Dan Seitz, Uproxx, says: “Oh, please. We know what’s going to happen: Users will hate it, and Facebook will roll it out anyway, because that’s what Facebook does. If this sounds desperate, that’s because it is. Common stockholders have very little control over Facebook directly, but they can do one thing to make Zuckerberg listen: Sell.”
Luke Brynley-Jones, Our Social Times: “Facebook and Twitter are both pushing users to the limit of what’s deemed socially acceptable — for one obvious reason: Each incremental incursion into your privacy represents a potentially lucrative new income stream. What’s interesting is that they are doing this under the radar. Even large, unwieldy corporates learn from their mistakes.”
But some of them are quite optimistic after all, like Josh Wolford, WebProNews: “Of course, this is just a test, and Facebook runs hundreds of tests every month. But something tells me this one will stick. It’s a clever way for Facebook to expand ad revenue and an improved way for businesses to expand their reach on the network.”
But in the end he says: “But of course, it’s also Facebook getting one step closer to selling straight-up advertising on the site.” And we all know what “straight-up advertising” means, right? FAIL.
What if they did choose a subscription based funding instead? Jonathan Slonhum wrote for JeffBullas.com where he asks himself: “Should You Invest in LinkedIn and Forget Facebook?”
He says: “Marketers everywhere are trying to discover how to monetize social media. But some social media sites can’t even make money from their own users. Facebook has been in the news recently for failing to live up to its business promise. LinkedIn, however, has performed remarkably well in the same difficult sector.”
And furthermore: “…ad revenue alone will not be enough to power the company going forward. Facebook needs a new and effective business plan if it is going to avoid failure. Originally, LinkedIn made most of its money through advertising and $9.00 premium subscriptions. However, the last two years have seen the company shift to a focus on monetizing the massive data they’ve collected. With information on thousands of workers and job seekers, they provide corporate recruiters with one of the best recruiting tools on the market.”
The latest talk of the town when it comes to microblogging social networks is App.net: “…a real-time social feed without the ads” wich “puts users first”.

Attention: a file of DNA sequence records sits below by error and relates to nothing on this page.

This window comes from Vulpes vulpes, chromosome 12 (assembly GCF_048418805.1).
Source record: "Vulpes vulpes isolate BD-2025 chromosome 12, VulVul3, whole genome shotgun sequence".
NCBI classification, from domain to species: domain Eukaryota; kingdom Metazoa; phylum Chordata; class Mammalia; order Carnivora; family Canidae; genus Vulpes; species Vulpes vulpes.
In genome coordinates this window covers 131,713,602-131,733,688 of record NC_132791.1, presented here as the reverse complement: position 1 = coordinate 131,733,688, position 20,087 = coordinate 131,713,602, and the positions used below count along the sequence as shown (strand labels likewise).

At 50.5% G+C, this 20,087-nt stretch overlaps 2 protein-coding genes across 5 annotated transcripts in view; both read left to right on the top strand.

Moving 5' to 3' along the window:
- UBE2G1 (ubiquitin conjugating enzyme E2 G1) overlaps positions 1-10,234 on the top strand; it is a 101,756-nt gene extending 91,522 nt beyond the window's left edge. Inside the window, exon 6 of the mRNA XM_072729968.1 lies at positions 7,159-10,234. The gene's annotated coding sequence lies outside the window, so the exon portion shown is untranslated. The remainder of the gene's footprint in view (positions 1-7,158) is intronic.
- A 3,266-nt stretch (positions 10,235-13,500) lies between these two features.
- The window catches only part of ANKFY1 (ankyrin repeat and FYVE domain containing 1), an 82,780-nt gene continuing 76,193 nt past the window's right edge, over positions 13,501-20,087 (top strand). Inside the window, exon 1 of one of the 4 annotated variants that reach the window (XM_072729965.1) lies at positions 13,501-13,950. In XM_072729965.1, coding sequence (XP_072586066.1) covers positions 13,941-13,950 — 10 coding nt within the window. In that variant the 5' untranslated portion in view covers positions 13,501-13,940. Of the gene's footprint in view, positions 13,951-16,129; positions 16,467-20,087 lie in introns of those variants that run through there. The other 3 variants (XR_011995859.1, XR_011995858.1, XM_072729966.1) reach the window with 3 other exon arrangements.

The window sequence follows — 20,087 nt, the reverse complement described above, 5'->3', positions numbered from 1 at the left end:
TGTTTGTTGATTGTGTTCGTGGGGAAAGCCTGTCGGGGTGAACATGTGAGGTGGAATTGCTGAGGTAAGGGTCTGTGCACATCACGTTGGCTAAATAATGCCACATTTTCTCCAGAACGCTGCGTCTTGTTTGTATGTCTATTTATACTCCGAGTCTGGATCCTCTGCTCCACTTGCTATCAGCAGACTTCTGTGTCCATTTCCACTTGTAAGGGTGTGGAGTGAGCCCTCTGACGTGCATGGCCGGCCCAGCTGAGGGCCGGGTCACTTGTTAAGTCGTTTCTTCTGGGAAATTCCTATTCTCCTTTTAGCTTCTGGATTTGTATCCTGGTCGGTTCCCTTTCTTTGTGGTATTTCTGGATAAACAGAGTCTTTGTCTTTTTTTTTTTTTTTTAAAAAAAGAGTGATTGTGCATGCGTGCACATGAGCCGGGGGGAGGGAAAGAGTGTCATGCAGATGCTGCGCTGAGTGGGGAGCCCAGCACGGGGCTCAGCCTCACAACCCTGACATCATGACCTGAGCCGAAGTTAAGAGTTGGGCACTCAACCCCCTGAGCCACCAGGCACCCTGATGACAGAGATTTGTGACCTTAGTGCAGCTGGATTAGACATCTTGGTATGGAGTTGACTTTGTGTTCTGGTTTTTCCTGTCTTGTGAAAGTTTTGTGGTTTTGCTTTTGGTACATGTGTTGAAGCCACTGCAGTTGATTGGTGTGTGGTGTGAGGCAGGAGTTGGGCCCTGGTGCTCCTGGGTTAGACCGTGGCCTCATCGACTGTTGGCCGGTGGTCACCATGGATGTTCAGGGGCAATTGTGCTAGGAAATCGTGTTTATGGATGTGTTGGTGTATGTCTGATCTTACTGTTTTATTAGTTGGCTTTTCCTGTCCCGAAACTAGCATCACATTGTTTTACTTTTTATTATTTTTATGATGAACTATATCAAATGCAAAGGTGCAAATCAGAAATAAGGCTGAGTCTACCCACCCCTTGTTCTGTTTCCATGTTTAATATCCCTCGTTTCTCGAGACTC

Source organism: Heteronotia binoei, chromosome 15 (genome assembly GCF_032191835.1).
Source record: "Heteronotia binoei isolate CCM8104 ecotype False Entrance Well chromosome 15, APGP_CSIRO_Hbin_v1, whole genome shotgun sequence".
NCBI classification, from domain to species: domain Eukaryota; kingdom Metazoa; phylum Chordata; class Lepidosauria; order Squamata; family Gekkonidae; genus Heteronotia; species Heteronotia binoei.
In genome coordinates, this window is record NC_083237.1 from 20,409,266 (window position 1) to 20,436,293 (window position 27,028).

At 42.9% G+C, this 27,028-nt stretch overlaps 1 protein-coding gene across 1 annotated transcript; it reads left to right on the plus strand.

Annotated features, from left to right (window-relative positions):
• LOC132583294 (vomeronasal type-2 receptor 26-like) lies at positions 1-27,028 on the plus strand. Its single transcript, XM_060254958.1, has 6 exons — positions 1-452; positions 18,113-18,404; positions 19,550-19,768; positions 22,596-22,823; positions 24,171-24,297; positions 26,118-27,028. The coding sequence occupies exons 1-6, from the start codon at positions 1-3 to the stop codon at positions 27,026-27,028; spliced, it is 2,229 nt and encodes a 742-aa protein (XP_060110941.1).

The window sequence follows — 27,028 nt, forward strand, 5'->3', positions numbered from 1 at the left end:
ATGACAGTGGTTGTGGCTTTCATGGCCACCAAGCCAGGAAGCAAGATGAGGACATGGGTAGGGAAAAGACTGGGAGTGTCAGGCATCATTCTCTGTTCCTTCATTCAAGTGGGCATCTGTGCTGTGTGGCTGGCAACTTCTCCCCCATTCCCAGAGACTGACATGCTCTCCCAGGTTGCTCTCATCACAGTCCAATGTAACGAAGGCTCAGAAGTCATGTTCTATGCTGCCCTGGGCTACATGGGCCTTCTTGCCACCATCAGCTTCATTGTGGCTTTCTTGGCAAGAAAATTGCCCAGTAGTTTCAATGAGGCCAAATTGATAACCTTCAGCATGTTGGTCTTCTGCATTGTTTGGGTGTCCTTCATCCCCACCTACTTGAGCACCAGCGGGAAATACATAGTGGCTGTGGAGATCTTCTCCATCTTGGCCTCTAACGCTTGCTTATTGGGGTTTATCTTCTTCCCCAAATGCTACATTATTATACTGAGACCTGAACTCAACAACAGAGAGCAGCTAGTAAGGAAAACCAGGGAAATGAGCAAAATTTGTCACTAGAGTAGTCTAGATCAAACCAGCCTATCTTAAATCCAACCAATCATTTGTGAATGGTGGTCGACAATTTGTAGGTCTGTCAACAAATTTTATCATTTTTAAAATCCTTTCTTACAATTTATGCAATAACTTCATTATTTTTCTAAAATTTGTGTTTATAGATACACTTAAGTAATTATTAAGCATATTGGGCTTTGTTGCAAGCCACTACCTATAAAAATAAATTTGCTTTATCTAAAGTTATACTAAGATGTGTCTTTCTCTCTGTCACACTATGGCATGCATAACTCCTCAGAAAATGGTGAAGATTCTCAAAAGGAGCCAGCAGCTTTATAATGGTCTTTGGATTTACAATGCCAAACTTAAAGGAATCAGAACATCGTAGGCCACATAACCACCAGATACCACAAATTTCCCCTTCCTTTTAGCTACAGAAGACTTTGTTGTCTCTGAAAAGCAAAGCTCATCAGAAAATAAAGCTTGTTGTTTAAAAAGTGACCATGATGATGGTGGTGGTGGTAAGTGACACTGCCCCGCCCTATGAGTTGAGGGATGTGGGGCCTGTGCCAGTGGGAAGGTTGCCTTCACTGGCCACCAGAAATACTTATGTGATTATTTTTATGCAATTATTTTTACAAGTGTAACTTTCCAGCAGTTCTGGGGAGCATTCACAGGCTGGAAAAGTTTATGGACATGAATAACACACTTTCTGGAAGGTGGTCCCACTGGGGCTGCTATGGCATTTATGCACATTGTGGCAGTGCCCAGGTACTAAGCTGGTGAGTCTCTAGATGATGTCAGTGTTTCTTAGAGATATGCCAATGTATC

SFGate’s Benny Evangelista says: “Twitter and Facebook, the two giants of social networking, have stepped up efforts to generate more advertising revenue to prove to investors that they can be profitable. But what if there was an alternative, ad-free social network that relied on other revenue streams, such as charging access to app developers or becoming a for-pay service? That’s a question a fledging social network called App.net hopes to answer.”
The App.net founder Dalton Caldwell, replies: “I have no idea if this is going to work, but it is something I care about passionately,” and adds: “I think there is a market for it.”
Maybe, Dalton, maybe, you’re right. At least, I did pay the $50 fee for the first year. And at least, I believe media which can’t charge users for what they consume, should think twice… But I guess, that’s not the answer Mathew looking for when he asks: “What happens to advertising in a world of streams?” And I’ve already told you, bad things has happened.
But also good things. Because some of the former “advertisers” are now starting to act like good citizens. They do socialize with people that matters, in a way that people use to do. They’re now part of communities. They’re now listening to and learning from their buddies or at least their connections. Yes, they’ve got their own opinions and purposes. But they’re also influenced by their community. And as a part of the community, they’re using the same communications tools like the rest of the members of the community, and as members they contribute with stories and services that really make sense to their network. Like all members. And that’s a hell of a difference compared to what traditional advertisers do. Because these advertisers will never ever be a part of the community.